The troops also need to
support the American people.
The news item above refers to an article written by one William M. Arkin in the Washington Post.Â It seems Mr Arkin is somewhat concerned [or offended] by the lack of support our troops have shown towards him.
Mr Arkin positions his article as a rebuttal to a televised report by Richard Engel of NBC News.Â In the NBC piece, several soldiers expressed their frustration with folks back home like Mr Arkin, those who ‘support’ the troops, but not what they’re doing.Â None of the troops interviewed referred to Mr Arkin by name, and it’s possible they don’t even know who he is, but as you read the article that Mr Arkin wrote, he seems to have taken their remarks very personally.
At the very top of the article [the second sentence to be exact], Arkin implies that the soldiers were not speaking their own minds.Â Here’s a quote:
I’m sure the soldiers were expressing a majority opinion common amongst the ranks – that’s why it is news – and I’m also sure no one in the military leadership or the administration put the soldiers up to expressing their views, nor steered NBC reporter Richard Engel to the story.
In the very next sentence, Arkin expresses his hope that the soldiers were rebuffed for their remarks:
I’m all for everyone expressing their opinion, even those who wear the uniform of the United States Army. But I also hope that military commanders took the soldiers aside after the story and explained to them why it wasn’t for them to disapprove of the American people.
Now why in the world would the soldiers be taken aside if they were only spewing the party line?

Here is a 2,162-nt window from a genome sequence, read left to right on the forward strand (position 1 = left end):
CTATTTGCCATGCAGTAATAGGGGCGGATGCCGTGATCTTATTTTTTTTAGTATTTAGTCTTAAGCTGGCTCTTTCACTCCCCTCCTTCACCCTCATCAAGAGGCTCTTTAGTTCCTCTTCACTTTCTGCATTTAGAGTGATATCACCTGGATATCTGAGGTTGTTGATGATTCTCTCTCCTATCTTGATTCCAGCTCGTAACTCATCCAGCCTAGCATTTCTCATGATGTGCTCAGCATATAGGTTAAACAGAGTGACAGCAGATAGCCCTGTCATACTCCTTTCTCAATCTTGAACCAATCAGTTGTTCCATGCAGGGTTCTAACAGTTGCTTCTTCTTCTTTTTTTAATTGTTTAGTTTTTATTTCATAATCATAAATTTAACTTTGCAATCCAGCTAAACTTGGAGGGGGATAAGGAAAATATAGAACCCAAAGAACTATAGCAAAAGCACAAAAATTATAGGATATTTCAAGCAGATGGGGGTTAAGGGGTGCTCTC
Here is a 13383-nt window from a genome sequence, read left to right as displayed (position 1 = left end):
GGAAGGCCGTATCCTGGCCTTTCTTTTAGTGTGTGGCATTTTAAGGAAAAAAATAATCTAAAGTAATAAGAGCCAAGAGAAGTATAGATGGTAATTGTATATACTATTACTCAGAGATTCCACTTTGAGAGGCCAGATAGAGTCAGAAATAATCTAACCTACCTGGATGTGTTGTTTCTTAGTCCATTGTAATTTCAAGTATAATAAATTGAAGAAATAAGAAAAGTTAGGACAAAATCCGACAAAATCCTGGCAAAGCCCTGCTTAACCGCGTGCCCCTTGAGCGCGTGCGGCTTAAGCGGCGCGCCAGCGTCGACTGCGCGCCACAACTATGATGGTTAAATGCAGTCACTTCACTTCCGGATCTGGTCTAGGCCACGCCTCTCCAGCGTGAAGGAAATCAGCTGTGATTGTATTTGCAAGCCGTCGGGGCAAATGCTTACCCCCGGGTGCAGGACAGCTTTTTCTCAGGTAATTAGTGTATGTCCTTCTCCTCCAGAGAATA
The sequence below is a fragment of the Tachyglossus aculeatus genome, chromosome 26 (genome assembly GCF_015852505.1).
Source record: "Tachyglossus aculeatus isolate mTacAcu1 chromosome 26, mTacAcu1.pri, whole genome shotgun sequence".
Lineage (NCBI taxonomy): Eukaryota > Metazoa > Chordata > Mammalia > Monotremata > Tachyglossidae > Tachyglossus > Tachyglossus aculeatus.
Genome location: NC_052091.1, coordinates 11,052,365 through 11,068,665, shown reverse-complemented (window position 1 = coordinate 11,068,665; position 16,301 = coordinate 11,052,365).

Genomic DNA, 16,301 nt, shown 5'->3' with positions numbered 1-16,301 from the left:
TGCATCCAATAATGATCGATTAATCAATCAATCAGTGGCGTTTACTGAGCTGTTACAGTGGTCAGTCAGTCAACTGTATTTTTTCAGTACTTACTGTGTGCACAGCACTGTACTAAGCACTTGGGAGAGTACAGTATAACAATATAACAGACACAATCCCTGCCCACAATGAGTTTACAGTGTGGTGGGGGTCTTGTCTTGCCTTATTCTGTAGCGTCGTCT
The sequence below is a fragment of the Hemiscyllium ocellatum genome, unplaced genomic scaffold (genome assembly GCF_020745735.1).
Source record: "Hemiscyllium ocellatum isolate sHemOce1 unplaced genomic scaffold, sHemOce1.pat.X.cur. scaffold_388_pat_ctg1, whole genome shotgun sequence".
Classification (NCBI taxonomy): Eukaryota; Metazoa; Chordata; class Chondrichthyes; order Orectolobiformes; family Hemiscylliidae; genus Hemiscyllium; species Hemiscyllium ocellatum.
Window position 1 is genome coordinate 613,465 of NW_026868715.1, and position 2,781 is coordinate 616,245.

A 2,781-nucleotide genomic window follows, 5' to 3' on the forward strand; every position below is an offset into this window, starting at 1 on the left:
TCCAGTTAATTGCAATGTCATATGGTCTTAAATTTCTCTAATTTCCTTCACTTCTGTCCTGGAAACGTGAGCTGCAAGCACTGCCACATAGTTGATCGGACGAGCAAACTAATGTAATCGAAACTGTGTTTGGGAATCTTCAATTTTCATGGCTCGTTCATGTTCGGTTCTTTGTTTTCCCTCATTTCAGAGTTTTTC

Then Mr Arkin chastizes the troops for their lack of gratitude that he still ‘supports’ them:
These soldiers should be grateful that the American public, which by all polls overwhelmingly disapproves of the Iraq war and the President’s handling of it, do still offer their support to them, and their respect.
What better way to show your respect for the American way of life than to put your life on the line for it?
Rapists and murderers, that’s what our troops are.Â Or am I reading this next part wrong?:
Through every Abu Ghraib and Haditha, through every rape and murder, the American public has indulged those in uniform, accepting that the incidents were the product of bad apples or even of some administration or command order.
Isn’t that a clear insinuation that the ‘bad apples’ are the norm, that rape and murder is a commonplace occurance, and shrugged off by most of our GI’s?
We don’t see very many “baby killer” epithets being thrown around these days, no one in uniform is being spit upon.
Excuse me Mr Arkin, but you just did spit on them, in print.
We pay the soldiers a decent wage, take care of their families, provide them with housing and medical care.
What a waste of money that is.
We support them in every possible way.
Yes sir, Mr Arkin, that you do.
Their attitude is that we should in addition roll over and play dead, defer to the military and the generals and let them fight their war.
It’s plain as hell, Mr Arkin [and the Mister is starting to stick in my throat] that you’re not going to do it for them.
And last but not least:
The recent NBC report is just an ugly reminder of the price we pay for a mercenary – oops sorry, volunteer – force.
Mercenary!!?Â Oops sorry!!?
Every one of our men and women in uniform do owe you something, Mr Arkin, but gratitude and respect isn’t it.
Link: Washington Post
Cartoon from Sid in the City